Christian Internationalism, Or The New Aspect Of Christian Missions. -- By: Leonard V. Buschman

Journal: Bibliotheca Sacra
Volume: BSAC 085:339 (Jul 1928)
Article: Christian Internationalism, Or The New Aspect Of Christian Missions.
Author: Leonard V. Buschman

Christian Internationalism, Or The New Aspect Of Christian Missions.1

Leonard V. Buschman

Within the last few years our whole foreign mission work has taken on a new aspect. In many quarters earnest Christian people who hitherto have been warm supporters of the mission work of our churches have asked in all seriousness whether the work ought to be continued. Japan, China and Turkey have laid rather serious limitations upon the work of educational missions so that even some of the missionaries on the field are advocating the abandonment of the work. Political leaders in several of our mission fields such as China and Mexico are insisting that the majority of the members on the various school boards be nationals of their own countries and that the chief administrator be a national. In other words there has been a distinct suspicion that the mission work has not always been carried on for the fullest advantage of the peoples of those various countries. Nationals in these various countries have felt that while we profess world brotherhood and a religion of the Golden Rule we are in reality avowed converts to the Rule of Gold.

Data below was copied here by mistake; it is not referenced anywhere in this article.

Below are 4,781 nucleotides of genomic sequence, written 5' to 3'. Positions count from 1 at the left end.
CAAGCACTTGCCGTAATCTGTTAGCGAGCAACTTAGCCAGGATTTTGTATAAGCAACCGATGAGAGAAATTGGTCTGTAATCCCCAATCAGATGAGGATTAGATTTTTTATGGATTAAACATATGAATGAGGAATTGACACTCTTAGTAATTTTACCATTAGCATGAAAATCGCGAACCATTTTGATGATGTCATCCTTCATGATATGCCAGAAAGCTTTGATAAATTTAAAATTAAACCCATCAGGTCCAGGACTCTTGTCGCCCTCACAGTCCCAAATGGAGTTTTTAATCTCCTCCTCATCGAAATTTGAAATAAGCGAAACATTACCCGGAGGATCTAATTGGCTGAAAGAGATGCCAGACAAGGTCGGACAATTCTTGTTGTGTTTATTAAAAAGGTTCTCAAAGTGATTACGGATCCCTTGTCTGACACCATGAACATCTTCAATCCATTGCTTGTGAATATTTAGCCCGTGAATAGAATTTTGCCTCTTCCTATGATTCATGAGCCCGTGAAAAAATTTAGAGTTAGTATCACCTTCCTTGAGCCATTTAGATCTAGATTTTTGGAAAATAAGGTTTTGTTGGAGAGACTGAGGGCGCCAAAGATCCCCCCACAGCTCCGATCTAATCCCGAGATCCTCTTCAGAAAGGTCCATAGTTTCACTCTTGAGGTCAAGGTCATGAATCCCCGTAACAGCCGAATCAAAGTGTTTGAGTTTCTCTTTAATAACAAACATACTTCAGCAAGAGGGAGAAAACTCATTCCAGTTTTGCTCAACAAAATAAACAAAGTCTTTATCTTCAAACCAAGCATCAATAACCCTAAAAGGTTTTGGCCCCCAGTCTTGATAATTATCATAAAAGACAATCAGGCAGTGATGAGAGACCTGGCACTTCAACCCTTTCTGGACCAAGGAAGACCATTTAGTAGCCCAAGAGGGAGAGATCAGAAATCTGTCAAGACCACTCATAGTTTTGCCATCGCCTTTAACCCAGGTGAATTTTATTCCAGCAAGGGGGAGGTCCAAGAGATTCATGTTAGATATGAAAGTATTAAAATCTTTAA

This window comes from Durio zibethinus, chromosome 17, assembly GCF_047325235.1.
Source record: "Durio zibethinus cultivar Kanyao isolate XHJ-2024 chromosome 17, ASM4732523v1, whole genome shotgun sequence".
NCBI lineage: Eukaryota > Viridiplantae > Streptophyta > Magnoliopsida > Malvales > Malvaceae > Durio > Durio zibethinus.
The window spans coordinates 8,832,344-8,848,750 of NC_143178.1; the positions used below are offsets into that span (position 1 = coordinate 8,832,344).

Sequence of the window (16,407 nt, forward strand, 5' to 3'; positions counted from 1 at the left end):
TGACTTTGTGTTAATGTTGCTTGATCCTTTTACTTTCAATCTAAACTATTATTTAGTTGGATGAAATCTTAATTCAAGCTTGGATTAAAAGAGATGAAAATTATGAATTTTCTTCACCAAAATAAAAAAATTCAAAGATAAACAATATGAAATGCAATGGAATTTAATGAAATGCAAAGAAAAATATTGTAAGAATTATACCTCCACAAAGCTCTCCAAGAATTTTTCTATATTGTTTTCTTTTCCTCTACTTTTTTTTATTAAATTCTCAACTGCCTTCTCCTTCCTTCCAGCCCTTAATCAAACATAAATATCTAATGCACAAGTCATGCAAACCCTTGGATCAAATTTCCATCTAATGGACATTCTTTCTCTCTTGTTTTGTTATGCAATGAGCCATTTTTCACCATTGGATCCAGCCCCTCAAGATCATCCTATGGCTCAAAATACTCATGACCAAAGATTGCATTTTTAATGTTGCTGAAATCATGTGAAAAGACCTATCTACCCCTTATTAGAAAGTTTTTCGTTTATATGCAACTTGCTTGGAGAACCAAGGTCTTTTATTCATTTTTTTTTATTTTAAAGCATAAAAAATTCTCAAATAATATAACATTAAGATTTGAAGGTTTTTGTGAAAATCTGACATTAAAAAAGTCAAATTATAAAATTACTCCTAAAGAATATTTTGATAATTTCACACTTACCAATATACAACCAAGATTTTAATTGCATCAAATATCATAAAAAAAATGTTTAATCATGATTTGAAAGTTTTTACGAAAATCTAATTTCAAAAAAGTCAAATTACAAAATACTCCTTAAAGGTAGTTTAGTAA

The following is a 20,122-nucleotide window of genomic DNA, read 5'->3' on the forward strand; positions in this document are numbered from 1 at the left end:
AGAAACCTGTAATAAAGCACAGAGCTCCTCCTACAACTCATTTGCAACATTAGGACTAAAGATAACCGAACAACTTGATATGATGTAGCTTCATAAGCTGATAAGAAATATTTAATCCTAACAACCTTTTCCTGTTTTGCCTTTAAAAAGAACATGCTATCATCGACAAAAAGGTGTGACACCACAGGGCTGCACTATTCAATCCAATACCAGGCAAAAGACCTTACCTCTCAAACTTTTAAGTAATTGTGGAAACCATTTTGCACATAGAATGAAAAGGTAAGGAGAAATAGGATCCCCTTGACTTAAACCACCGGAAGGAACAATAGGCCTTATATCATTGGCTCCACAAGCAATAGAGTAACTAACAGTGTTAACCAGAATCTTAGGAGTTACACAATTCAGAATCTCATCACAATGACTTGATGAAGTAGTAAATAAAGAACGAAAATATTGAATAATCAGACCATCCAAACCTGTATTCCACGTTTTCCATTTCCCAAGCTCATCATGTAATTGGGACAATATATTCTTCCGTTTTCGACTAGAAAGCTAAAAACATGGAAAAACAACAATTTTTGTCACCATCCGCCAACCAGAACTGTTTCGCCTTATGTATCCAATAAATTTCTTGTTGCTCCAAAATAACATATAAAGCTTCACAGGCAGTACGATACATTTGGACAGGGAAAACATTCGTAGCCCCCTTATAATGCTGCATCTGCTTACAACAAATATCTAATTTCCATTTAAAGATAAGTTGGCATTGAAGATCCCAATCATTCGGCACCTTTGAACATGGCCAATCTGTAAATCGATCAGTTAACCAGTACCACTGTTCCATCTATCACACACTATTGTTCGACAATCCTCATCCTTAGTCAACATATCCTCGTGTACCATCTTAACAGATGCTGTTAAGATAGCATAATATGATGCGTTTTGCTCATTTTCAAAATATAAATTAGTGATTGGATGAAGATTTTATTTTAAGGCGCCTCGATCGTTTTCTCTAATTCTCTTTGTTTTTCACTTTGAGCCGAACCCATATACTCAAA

There are possibly five reasons why this changed attitude towards the overseas work of the church has arisen.

The first is that the conception of the white man’s superiority is now an exploded theory. Imagine, if you can, the impressions that were first made on a black man living in the heart of Africa when the white missionary came to his village. He had never seen a white man before. In addition to his different appearance he created consternation because he could do so many wonderful things. He had so many wonderful possessions. For instance, he had a small article that ticked as though it were alive. The missionary called it a “watch” and

he told you that it kept “time.” Perhaps he had a radio and by manipulating a few knobs on a shiny instrument board he soon brought music and men’s voices out of a small horn. He asked the native to take his word for it that the people whose voices he heard were in Cape Town over 1,000 miles away. This strange white man also could point an iron rod at a deer a half mile away and then by making a loud noise with the iron rod could bring the deer down dead in his tracks. He had a motorcycle and he could travel as fast over the game trails as the swift antelope. Imagine his consternation when he saw the first airplane come swooping out of the sky with a great roar and land near the mission compound. The white men in the airplane spoke the same language as the missionary- Well, what is the natural impression as the native witnessed all these marvelous things? Simply...

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